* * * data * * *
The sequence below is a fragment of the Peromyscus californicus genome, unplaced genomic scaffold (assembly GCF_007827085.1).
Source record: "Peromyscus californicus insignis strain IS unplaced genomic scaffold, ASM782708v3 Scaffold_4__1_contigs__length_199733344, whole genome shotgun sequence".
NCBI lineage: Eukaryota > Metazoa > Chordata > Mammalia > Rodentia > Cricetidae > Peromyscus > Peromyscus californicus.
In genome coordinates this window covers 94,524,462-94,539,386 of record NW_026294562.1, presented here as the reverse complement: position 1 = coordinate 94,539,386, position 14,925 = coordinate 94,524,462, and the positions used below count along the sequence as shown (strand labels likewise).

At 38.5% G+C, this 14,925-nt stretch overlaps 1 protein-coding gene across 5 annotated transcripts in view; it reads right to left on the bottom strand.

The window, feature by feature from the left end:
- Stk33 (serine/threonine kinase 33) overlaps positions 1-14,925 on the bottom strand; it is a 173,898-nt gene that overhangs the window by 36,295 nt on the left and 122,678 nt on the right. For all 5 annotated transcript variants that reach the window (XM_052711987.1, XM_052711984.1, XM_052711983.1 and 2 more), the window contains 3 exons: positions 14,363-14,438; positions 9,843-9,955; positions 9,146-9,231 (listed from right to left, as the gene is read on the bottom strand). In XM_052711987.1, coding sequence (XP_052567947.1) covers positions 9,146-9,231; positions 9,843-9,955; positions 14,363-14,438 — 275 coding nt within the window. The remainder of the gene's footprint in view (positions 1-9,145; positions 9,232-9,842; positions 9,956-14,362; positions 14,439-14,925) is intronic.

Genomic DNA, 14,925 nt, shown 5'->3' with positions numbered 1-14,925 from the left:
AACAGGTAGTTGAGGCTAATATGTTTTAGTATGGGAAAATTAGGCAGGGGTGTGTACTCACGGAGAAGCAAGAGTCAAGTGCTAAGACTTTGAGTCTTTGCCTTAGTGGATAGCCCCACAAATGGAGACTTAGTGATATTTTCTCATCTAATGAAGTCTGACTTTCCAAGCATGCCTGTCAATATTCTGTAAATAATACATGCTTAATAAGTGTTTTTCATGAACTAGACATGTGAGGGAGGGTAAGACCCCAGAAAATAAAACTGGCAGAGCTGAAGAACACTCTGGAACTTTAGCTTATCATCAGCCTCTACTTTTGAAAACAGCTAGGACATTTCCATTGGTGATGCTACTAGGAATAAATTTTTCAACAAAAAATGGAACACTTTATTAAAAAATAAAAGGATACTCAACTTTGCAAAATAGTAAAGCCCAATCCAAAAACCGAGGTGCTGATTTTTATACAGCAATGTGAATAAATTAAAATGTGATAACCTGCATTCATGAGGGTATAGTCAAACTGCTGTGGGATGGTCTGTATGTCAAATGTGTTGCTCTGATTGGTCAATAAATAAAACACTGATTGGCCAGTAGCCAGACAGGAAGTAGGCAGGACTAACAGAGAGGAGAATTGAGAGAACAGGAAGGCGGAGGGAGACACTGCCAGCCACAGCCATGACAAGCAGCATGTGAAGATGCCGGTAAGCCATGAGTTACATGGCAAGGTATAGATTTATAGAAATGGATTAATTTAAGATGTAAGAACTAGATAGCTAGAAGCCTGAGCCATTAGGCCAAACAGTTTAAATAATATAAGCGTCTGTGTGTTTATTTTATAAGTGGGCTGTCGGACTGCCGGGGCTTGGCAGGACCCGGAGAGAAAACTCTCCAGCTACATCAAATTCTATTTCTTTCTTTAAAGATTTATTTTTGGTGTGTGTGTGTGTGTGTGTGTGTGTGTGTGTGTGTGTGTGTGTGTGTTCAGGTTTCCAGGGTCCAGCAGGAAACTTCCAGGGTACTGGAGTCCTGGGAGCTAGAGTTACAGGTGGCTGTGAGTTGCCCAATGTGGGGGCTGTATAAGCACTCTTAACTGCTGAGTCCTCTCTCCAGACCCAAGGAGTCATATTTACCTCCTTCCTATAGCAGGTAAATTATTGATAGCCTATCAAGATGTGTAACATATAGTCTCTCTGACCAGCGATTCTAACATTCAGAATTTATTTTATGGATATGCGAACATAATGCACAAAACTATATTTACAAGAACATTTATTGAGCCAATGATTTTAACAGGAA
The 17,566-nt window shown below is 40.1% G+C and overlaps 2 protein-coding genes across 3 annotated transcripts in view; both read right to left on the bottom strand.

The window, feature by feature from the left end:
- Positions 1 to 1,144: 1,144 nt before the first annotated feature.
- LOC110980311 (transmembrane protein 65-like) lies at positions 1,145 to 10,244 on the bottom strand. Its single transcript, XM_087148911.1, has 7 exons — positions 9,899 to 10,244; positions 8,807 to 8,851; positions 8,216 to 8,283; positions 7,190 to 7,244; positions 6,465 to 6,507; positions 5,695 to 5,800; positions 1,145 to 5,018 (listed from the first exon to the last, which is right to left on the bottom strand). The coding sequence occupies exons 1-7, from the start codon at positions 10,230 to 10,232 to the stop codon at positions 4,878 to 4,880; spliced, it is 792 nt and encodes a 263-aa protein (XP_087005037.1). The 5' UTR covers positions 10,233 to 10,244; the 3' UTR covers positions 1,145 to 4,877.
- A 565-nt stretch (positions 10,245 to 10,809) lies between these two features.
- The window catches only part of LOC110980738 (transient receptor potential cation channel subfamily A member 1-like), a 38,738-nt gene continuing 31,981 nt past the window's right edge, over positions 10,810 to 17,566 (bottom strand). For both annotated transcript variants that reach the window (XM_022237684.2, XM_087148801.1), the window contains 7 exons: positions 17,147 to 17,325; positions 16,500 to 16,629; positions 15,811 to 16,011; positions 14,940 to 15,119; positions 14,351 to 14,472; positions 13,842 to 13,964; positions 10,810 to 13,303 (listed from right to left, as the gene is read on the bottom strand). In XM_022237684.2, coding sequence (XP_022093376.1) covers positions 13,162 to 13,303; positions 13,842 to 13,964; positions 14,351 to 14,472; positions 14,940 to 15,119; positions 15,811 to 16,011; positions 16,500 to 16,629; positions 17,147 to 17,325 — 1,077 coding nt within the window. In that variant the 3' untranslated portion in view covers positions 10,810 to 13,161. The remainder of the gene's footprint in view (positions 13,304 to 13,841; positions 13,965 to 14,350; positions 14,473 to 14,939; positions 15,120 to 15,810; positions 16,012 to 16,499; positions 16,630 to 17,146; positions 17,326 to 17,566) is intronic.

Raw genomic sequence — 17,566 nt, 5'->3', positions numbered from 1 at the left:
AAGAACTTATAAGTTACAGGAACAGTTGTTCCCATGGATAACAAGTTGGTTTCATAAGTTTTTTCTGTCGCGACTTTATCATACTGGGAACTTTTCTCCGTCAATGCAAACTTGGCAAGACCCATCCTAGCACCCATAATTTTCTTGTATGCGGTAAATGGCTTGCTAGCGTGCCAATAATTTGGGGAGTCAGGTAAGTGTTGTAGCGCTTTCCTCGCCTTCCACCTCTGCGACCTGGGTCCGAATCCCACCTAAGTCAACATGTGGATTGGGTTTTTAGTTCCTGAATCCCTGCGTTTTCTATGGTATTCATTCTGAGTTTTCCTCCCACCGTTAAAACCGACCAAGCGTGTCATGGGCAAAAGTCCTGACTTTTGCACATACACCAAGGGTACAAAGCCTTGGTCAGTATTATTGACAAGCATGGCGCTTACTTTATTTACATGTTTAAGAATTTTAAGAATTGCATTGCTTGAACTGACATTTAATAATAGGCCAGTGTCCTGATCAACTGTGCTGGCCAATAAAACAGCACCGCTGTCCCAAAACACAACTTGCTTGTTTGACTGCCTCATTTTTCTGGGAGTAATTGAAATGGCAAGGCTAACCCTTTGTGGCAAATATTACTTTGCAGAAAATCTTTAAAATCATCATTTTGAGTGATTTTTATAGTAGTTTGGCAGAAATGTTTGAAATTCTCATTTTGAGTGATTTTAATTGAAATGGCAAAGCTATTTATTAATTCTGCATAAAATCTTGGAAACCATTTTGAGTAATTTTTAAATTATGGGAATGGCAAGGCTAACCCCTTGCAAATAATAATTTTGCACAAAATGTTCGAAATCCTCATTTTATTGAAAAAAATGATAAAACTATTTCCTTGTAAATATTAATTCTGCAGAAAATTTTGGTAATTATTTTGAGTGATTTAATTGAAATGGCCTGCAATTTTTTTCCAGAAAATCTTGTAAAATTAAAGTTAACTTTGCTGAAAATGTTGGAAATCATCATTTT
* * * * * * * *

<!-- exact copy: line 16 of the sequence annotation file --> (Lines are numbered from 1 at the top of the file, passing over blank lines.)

Raw genomic sequence — 17,566 nt, 5'->3', positions numbered from 1 at the left: